"That's highly improper. The-"
"I don't see the problem," Alderman Cliff Vernon interrupted. He was one of the people responsible for reunion correspondence. "Stop by my office in about thirty minutes and pick them up. I've got a meeting with Senator Powell at the courthouse. He's only passing through," the alderman explained, "so I shouldn't be too long."
"Thanks, Cliffy." Evelyn called him by the name he'd been known by all throughout high school. Even back then he'd shown a penchant for politics. Cliff Vernon had been elected the youngest class president in Madison High School history. His progression to local alderman was a logical next step in what those who knew him assumed was his plan to eventually enter politics' national stage.
"You haven't outgrown that crush, have you," Evelyn heard Darla Granville-Thorp hiss at Cliff Vernon as she headed out of the room. "It was obvious and embarrassing back then. It's even more so now!"
Cliff Vernon had had a crush on her back throughout high school, Evelyn acknowledged. But then again, so had Darla Granville-Thorp's future husband Mike. Evelyn suspected that was the real reason behind the other woman's continued animosity toward her, even after all these years.
Michael Thorpe was practically a high school cliché. He was tall, handsome, athletic, and had the bluest eyes Evelyn had ever seen. He was from an insanely wealthy family and made absolutely no secret of his attraction to Evelyn. She was a confident, friendly girl who wore her dark skin proudly. Long before short-cropped natural hair became de rigueur, Evelyn sported a short Afro that only served to highlight her brilliant smile and deep dimples. But she only had eyes for Leonard Jones, a run-of-the-mill student whose grades never got above a C average.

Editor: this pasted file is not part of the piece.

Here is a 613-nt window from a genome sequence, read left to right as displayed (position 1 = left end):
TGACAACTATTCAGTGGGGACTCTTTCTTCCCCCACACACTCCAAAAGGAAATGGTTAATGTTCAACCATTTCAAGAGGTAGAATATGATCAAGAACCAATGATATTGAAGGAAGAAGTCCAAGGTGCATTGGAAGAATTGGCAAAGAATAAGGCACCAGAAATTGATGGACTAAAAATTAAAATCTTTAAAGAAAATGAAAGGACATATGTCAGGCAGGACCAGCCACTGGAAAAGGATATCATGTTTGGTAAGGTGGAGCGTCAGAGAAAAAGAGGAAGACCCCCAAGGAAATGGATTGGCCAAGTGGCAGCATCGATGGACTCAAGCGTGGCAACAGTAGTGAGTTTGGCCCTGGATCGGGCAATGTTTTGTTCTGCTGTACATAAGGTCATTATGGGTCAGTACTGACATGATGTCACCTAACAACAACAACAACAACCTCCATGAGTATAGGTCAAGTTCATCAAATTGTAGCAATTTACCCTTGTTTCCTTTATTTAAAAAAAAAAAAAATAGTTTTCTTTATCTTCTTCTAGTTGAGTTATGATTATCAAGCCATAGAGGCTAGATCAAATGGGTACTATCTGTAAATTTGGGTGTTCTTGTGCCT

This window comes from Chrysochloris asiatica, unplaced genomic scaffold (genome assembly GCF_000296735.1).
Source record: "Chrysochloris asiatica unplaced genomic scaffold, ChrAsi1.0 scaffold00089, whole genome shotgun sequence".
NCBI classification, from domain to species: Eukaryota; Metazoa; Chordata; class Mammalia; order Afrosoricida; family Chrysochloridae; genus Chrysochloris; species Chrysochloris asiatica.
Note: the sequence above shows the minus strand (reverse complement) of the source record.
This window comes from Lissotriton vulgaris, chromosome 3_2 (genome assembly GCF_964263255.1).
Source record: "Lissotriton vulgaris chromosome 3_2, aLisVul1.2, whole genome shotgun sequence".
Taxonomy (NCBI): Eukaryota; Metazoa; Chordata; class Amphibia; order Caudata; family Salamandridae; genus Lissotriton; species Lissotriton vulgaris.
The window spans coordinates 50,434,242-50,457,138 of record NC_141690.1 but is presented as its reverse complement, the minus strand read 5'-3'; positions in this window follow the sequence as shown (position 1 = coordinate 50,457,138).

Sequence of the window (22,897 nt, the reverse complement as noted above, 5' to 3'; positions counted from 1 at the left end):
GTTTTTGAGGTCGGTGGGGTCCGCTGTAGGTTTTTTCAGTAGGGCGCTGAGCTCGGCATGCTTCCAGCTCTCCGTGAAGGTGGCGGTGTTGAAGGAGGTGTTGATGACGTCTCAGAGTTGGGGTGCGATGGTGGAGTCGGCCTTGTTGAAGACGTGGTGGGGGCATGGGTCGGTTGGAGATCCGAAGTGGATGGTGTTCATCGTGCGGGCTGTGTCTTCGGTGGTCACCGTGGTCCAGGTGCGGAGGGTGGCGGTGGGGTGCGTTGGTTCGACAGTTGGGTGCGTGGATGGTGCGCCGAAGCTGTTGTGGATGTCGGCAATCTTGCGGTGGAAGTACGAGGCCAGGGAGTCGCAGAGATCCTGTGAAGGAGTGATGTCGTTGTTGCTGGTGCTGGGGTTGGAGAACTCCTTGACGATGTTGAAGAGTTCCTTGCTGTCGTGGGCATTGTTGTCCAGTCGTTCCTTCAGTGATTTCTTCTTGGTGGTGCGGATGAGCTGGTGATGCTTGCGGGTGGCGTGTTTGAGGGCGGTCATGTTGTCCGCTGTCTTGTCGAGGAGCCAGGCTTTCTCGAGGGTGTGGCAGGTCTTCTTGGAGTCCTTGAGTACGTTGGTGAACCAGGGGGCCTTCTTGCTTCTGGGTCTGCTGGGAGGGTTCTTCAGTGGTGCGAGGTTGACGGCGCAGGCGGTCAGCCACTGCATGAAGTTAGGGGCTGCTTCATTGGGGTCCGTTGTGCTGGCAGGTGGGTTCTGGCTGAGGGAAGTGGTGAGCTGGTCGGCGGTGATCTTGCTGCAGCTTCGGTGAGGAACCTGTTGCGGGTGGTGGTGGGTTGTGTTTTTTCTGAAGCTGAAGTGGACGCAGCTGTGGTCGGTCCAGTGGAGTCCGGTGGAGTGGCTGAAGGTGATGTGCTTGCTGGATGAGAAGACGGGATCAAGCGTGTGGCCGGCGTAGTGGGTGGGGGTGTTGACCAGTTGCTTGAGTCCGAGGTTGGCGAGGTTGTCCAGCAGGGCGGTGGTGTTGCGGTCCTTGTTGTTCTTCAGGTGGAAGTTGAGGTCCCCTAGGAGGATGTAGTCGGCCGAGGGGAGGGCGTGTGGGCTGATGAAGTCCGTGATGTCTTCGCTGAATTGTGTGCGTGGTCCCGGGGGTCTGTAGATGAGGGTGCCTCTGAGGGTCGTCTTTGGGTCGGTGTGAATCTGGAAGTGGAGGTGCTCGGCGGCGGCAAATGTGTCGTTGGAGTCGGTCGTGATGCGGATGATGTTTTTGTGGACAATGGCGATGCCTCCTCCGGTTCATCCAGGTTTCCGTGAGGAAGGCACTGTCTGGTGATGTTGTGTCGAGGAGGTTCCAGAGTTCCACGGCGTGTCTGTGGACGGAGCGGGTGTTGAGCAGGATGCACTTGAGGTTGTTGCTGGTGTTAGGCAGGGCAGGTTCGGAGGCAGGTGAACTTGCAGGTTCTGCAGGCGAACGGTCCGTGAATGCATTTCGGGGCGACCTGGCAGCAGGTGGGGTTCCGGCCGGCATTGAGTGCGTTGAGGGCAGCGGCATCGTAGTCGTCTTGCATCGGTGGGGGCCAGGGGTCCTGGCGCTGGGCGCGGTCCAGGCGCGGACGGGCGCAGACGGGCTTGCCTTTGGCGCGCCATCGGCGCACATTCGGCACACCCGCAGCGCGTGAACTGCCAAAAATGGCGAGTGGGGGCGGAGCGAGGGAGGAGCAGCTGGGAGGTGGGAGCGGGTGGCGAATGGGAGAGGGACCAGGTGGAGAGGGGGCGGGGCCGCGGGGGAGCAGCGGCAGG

Leonard and Evelyn met before they ever reached high school. On the first day of seventh grade Evelyn climbed onto Madison Middle School's big blue school bus. Leonard sat in the seat directly behind the driver. He was sound asleep, mouth open. Every school day that year Evelyn boarded the bus and found him just that way. Eventually she discovered that Leonard had a job after school bagging groceries in order to help his single mother.
They'd married just after high school. Then Leonard took a laborer's job while Evelyn attended the local community college. It wasn't long before there was a baby on the way, a development that thrilled them both. Leonard joyfully put in long hours to provide for Evelyn and the baby and they were happy… until Evelyn awoke one morning to find Leonard cold and stiff in bed beside her. He was only 37 and had died from an aneurysm that burst in his brain while he slept. in time, Evelyn would tell those who asked about Leonard's death that he died as he lived - quietly and without fuss.
The thought of her late husband made Evelyn smile. She glanced at her watch. Still twenty minutes or so to go before she could pick up the reunion invitations. She might as well go and visit with Leonard for a few minutes.